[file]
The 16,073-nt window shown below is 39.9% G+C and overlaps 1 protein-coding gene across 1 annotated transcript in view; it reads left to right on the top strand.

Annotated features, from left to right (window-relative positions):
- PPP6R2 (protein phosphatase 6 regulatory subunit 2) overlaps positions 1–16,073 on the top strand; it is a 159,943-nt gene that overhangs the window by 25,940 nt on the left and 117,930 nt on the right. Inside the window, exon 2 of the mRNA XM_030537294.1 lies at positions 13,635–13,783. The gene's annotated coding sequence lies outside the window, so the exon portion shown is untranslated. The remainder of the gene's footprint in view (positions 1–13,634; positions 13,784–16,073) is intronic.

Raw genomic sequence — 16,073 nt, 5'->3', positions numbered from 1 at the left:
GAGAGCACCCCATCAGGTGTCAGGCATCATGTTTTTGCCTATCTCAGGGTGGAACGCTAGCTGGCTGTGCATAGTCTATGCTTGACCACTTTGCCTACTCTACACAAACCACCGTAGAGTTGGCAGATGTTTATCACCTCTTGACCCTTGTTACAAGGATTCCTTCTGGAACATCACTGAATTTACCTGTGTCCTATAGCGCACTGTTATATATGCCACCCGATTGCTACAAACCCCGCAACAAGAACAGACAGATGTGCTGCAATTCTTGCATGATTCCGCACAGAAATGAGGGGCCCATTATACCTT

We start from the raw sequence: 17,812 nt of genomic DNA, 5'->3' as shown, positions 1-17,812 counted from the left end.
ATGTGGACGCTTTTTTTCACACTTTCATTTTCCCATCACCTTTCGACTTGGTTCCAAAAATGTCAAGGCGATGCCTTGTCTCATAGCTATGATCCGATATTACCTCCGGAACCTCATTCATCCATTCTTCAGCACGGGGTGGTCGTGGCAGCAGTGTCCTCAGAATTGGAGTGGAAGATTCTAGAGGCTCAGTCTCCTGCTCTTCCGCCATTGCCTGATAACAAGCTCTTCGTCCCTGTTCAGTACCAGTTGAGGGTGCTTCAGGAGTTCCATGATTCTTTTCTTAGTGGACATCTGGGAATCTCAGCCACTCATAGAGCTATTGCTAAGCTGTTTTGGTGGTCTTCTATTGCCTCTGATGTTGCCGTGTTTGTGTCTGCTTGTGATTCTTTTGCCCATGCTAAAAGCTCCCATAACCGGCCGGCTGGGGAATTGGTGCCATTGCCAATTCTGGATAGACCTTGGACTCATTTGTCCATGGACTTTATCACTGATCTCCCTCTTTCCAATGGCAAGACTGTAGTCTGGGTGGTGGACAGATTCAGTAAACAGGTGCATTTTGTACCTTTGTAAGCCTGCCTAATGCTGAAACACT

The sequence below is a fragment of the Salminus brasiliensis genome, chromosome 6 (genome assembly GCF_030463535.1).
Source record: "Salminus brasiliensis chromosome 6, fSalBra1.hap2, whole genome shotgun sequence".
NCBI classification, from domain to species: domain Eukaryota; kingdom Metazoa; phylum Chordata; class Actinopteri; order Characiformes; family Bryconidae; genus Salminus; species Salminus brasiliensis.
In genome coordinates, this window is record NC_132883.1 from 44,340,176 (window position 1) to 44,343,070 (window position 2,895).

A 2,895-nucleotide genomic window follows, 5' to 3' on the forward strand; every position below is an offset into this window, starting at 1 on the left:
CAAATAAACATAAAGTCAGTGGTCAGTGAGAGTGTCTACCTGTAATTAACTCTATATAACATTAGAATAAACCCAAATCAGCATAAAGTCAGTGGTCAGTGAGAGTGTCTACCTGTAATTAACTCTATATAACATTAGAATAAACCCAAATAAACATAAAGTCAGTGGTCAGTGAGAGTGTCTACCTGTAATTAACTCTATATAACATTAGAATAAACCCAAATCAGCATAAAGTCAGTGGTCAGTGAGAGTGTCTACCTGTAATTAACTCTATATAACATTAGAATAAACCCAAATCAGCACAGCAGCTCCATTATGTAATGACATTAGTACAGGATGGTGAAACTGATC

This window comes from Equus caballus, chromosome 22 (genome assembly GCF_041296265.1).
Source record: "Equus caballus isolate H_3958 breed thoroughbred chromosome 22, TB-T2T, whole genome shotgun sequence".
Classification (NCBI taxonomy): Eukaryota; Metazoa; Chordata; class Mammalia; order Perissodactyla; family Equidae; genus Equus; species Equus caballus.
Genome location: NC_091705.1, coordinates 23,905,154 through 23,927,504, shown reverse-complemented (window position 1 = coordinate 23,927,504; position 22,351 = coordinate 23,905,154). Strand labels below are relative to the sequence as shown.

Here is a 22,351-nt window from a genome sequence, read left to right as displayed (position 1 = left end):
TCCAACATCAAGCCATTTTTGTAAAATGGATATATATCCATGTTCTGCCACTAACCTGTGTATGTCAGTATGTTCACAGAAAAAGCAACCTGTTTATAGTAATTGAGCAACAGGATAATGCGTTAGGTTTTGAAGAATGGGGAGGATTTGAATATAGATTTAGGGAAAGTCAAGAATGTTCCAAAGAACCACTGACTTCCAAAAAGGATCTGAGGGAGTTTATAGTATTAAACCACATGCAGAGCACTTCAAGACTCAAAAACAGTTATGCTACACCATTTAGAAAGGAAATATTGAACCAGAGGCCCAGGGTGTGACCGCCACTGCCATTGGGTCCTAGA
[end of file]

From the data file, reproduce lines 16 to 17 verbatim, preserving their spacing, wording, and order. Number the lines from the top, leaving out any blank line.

Classification (NCBI taxonomy): Eukaryota; Metazoa; Chordata; class Mammalia; order Perissodactyla; family Equidae; genus Equus; species Equus caballus.
Genome location: NC_091705.1, coordinates 23,905,154 through 23,927,504, shown reverse-complemented (window position 1 = coordinate 23,927,504; position 22,351 = coordinate 23,905,154). Strand labels below are relative to the sequence as shown.